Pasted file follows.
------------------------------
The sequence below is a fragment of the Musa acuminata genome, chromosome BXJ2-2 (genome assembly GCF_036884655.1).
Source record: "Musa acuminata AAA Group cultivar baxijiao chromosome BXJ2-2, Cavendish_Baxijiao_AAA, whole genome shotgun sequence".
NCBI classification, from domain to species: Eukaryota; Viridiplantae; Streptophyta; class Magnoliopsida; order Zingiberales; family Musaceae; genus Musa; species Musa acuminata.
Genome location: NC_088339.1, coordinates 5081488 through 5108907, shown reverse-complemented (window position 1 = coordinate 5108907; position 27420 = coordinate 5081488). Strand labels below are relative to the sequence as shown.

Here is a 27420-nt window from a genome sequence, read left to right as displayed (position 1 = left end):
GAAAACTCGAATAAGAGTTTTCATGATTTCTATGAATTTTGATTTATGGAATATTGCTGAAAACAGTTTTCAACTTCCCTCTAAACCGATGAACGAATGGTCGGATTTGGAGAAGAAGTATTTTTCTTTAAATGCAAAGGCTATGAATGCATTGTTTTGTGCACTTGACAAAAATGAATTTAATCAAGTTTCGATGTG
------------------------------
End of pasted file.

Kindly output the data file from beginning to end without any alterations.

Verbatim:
The sequence below is a fragment of the Musa acuminata genome, chromosome BXJ2-2 (genome assembly GCF_036884655.1).
Source record: "Musa acuminata AAA Group cultivar baxijiao chromosome BXJ2-2, Cavendish_Baxijiao_AAA, whole genome shotgun sequence".
NCBI classification, from domain to species: Eukaryota; Viridiplantae; Streptophyta; class Magnoliopsida; order Zingiberales; family Musaceae; genus Musa; species Musa acuminata.
Genome location: NC_088339.1, coordinates 5081488 through 5108907, shown reverse-complemented (window position 1 = coordinate 5108907; position 27420 = coordinate 5081488). Strand labels below are relative to the sequence as shown.

Here is a 27420-nt window from a genome sequence, read left to right as displayed (position 1 = left end):
GAAAACTCGAATAAGAGTTTTCATGATTTCTATGAATTTTGATTTATGGAATATTGCTGAAAACAGTTTTCAACTTCCCTCTAAACCGATGAACGAATGGTCGGATTTGGAGAAGAAGTATTTTTCTTTAAATGCAAAGGCTATGAATGCATTGTTTTGTGCACTTGACAAAAATGAATTTAATCAAGTTTCGATGTG